The Olympics is, of course, way more than just a sporting occasion in many senses, but 2012’s London Games reflected almost precisely the main technical changes in the broadcast industry in 20112. Andy Stout looks at the podium.
The Monday morning after the Games finished, some of the signs at Stratford Station next door to the Olympic Park essentially read ‘This way to Rio de Janeiro’. Following London 2012 is going to be difficult for anyone, but at least broadcasters have a good idea of what will work and what won’t in 2016.
The Rise of Ultra HD
No, not the 4k version, but i’s bigger brother, the 8k Ultra HD of Super Hi-Vision. A huge amount of effort went into some Super Hi-Vision tests coordinated by the BBC, NHK and OBS. Six public 50-foot screens – three in the UK, three in Japan – featured live and looped footage from three cameras, with further VIP viewing sites in London and Washington. The signal hopped to Japan via a series of high-speed, private academic networks, such as the UK’s JANET, taking one route via the US and one via Asia for diversity back-up.
NHK specially shipped an OB truck over from Japan for the occasion, where the signal was switched – wipes and dissolves don’t happen in realtime on 8k streams just yet. From there it was compressed into IP packets – 16 x 1080i signals converted into 8 x 1080p signals – and sent to the public screens as two MPEG transport streams. And what did they record it on? 16x Panasonic P2 recorders working in parallel.
Doing this used up pretty much all the SHV equipment exisiting in the world at that stage, but it proved it could be done.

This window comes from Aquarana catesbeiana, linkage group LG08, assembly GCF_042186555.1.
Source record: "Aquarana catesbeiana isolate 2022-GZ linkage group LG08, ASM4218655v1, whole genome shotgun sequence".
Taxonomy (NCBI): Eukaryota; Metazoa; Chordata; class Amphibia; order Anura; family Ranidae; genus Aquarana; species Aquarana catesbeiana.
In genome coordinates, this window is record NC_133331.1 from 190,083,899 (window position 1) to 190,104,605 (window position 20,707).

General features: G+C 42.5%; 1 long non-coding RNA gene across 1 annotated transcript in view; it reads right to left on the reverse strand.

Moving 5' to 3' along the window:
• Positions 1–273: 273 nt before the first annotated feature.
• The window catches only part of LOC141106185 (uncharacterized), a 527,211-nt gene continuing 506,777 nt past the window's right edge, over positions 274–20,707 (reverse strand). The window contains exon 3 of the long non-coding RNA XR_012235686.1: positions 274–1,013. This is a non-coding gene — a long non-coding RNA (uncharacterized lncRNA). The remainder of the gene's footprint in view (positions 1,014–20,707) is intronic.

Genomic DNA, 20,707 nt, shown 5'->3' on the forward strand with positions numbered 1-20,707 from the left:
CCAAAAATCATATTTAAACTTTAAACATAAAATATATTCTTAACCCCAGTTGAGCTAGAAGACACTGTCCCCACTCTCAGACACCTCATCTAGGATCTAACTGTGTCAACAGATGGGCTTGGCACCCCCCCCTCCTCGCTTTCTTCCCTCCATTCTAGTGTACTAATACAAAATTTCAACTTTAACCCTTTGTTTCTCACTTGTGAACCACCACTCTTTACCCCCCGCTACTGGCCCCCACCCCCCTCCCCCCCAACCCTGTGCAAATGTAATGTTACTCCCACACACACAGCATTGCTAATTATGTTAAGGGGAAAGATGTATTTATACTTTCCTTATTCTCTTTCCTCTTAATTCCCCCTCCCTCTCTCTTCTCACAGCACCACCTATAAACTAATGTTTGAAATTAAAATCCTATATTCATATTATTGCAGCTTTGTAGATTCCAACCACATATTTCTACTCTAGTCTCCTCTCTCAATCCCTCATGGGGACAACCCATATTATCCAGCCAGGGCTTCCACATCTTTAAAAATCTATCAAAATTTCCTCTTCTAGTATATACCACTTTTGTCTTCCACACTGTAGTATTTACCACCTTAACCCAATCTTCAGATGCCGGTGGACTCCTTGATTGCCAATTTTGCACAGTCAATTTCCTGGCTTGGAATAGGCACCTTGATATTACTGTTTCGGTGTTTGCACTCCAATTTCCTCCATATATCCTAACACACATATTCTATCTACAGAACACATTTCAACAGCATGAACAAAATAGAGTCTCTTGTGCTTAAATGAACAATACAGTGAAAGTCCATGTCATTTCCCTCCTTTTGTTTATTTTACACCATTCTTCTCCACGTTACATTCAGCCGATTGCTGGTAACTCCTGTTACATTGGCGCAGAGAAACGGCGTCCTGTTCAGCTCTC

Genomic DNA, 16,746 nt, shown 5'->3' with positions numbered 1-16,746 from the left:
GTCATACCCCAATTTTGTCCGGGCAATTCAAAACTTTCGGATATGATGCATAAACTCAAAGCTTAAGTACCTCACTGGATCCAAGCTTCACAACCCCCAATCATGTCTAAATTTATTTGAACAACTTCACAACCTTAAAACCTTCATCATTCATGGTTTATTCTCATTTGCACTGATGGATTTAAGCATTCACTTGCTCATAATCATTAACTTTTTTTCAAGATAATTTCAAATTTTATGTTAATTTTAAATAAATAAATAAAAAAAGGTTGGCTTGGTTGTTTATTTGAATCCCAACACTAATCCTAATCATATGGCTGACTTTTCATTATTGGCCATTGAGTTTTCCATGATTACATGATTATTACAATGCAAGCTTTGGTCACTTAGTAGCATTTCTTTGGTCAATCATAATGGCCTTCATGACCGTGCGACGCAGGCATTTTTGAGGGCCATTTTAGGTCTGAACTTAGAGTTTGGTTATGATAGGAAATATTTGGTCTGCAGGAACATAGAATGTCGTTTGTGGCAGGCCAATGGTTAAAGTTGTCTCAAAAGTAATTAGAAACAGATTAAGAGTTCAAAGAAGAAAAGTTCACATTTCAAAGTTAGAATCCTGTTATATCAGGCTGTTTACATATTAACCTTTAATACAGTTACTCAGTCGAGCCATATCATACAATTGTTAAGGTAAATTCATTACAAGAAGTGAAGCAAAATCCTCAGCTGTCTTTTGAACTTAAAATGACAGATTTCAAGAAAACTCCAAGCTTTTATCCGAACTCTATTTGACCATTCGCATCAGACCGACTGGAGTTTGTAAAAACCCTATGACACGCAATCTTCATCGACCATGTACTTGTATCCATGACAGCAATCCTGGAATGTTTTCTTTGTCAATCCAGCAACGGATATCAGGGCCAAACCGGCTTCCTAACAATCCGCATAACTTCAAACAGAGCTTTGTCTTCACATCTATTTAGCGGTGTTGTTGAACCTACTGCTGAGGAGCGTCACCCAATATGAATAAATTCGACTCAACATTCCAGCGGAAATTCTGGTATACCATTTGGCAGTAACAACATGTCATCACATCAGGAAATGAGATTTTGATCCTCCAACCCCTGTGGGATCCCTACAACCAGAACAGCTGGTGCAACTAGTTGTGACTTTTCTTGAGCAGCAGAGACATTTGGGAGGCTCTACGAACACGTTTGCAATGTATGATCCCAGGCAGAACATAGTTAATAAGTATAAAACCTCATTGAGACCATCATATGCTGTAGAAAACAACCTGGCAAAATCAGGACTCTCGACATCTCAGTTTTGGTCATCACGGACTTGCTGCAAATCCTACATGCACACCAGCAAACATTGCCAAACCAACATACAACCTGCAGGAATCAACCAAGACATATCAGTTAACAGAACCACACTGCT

The Even Greater Rise of Digital
From the #savethesurprise hashtag of the Opening Ceremony through the request from the IOC for people to refrain from tweeting as it was interfering with the timing data for the road cycling, this was the Games where social media really came to the fore. This has had huge implications for broadcasters. Part of the reason why #NBCFail trended so high during the Games was the US broadcaster’s ludicrous decision to tape delay events till prime time to maximise ad revenue, all of which meant that the broadcast was out of sync with the entire internet. Or reality for that matter. It’s debatable whether anyone will even try doing that again.
But Digital in all its manifestations – IPTV, mobile etc – was the big winner of the Games. BBC Head of Sport Barbara Slater revealed at IBC that more people watched the Olympics via the BBC website than via television, which isn’t bad when you consider that when the BBC started planning for the Games in 2005, Twitter hadn’t even even been invented.
The Death of 3D
This is one technology that probably won’t make it to Rio, at least in its current form. The original script for the 2012 Games had manufacturers selling millions of 3D sets and these being dubbed the 3D Games, but the 3D aspect never really took off, despite hundreds of hours of coverage and the backing of main Games sponsor Panasonic. Simply put, consumer resistance to glasses-based displays seems to have become entrenched and it looks like the big manufacturers are going to have to wait until affordable autostereoscopic sets come on the market in the next year or two before trying again.
Even Sony, which spent a lot of money capturing matches at the last World Cup in South Africa has turned decidedly lukewarm at the prospect of doing it again at the next World Cup in Brazil 2014, while on the other hand there have already been significant rumblings about 4k capture out there. Indeed, as far as the minuscule 3D audience that was watching as the final chords of The Who’s set faded into the distance at the end of the Closing Ceremony goes, perhaps they really should have played ‘Won’t Get Fooled Again’.